(78)
Rating: 5 stars
09/18/2007
I made this for myself and for friends as a Christmas gifts. It is the best. I used quite a few more beans (5 to 7) in 500 ml of vodka (the size of my bottles). Just keep refreshing the vodka as you use it. The cheapest place to find vanilla beans was on eBay. I got about 35 of them for under 10.00 Read More
(56)
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Rating: 5 stars
08/07/2009
Making your own vanilla is a great idea! A few tips; my mom has been making vanilla for over 20 years..it always turns out great. Her advice is to split the beans before putting them in the liquor to release the most flavor. A lot of people use vodka, mom has always used Brandy(J&B,not expensive)..the brandy gives a wonderful color and flavor. The vanilla really should be left alone for about 3 months(just give it a gentle shake every few weeks). This vanilla has always turned out very well,and is terrific to give as gifts. Read More
(49)
Rating: 5 stars
12/11/2003
I am so very greatful that you've solved the vanilla mystery Ginger. (With that name you were obviously born to be a foodie!!!) I will never buy vanilla again and think of the joy in giving someone a gorgeously adorned BIG bottle of home-made low-carb organic-as-it-gets Vanilla!!!! I will have and share immense pleasure from this gift of your recipe. Merry Christmas to you! Read More
(29)
Rating: 5 stars
12/28/2004
I don't think two vanilla beans is enough. I have made this too however I use six vanilla beans. Read More
(25)
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Rating: 4 stars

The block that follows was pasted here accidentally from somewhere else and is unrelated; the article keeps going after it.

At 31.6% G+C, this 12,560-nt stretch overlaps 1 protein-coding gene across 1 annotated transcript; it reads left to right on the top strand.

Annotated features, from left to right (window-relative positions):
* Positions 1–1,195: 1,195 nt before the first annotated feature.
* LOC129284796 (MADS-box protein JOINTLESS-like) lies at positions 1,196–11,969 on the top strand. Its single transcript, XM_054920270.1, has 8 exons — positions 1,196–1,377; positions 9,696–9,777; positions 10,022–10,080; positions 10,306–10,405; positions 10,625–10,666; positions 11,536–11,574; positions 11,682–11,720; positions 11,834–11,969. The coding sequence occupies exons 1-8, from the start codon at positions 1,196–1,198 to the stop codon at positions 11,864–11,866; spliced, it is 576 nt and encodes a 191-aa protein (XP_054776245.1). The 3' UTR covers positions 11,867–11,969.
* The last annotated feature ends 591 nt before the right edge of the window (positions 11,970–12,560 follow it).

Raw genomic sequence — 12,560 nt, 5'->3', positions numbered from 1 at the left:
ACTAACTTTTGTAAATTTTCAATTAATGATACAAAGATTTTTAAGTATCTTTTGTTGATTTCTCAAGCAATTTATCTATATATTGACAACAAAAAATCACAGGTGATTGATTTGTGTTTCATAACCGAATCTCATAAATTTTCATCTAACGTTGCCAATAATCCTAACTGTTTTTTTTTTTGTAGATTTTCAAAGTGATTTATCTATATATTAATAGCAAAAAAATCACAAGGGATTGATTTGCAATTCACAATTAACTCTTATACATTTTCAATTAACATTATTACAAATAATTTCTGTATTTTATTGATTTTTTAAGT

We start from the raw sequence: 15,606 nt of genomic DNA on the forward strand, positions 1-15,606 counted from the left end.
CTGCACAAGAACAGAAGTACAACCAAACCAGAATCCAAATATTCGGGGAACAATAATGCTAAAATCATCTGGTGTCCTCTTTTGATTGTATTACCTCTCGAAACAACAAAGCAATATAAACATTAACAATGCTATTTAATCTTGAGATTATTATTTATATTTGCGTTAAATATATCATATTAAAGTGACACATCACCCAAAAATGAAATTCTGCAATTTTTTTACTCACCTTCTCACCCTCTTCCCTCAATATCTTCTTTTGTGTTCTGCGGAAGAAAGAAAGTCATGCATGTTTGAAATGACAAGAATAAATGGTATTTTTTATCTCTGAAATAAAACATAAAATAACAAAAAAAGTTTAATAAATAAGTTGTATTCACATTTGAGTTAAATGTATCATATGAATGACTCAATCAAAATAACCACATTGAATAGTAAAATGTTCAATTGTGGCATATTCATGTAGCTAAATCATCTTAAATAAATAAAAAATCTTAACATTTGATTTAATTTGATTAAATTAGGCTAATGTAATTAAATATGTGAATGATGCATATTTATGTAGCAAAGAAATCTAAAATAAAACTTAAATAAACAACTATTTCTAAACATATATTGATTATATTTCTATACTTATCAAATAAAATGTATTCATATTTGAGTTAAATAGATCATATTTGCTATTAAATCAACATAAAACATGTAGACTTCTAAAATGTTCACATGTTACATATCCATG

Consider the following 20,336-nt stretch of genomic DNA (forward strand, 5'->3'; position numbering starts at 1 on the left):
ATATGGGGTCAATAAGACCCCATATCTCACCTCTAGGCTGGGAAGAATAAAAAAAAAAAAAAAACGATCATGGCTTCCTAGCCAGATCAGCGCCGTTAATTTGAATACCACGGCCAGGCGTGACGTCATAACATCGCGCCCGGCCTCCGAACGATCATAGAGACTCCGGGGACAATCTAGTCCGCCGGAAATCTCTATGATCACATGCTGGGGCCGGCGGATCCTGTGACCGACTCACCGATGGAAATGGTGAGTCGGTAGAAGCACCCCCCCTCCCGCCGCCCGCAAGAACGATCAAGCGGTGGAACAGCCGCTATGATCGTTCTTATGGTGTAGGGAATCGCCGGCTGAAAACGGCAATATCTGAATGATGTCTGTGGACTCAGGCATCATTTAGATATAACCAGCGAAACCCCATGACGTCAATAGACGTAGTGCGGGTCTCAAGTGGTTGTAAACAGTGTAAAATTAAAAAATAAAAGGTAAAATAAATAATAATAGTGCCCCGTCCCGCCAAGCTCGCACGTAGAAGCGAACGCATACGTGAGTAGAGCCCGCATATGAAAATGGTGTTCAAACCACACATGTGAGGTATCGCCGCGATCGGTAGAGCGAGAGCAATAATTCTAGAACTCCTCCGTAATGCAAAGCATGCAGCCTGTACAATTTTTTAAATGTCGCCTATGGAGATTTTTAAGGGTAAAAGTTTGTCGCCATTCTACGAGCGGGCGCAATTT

02/27/2007
I was inspired to make this based on LadyJayPee's beautiful pictures. I agree that the amt. of vanilla bean be increased. I only had dark rum and used 6 beans; 3 each of Tahitian and Mexican varieties. It smells and tastes wonderful and is good quality vanilla for a fraction of the cost. Use only the freshest vanilla beans that are very pliable. Thanks for this cost-saving recipe. Read More
(20)
Rating: 5 stars
10/27/2006
Should you split the vanilla beans before putting them in the vodka? Read More
(19)
Rating: 4 stars
10/20/2007
I love to make things from scratch but I think I like the store bought better. Mine still tastes too much like alcohol and not enough like a good full strength vanilla extract (I have one from Mexico). It has been sitting for about 8 months with about 12 split vanilla beans. I still taste the alcohol. Next time I won't buy "gold rum". Update - this works well in baked goods. Still tastes like strong alcohol in my ice cream mixes. Read More
(18)
Rating: 2 stars
04/21/2010
The longer the beans steep the better the vanilla will be. Two beans doesn't get much done even in several weeks. I now use 5 beans (6" bourbon beans) for 2 cups of vodka and let it steep for a full year (shaking it once a week) which seems kind of extreme but is well worth the wait since it gives a lot more body and flavor. Read More
(12)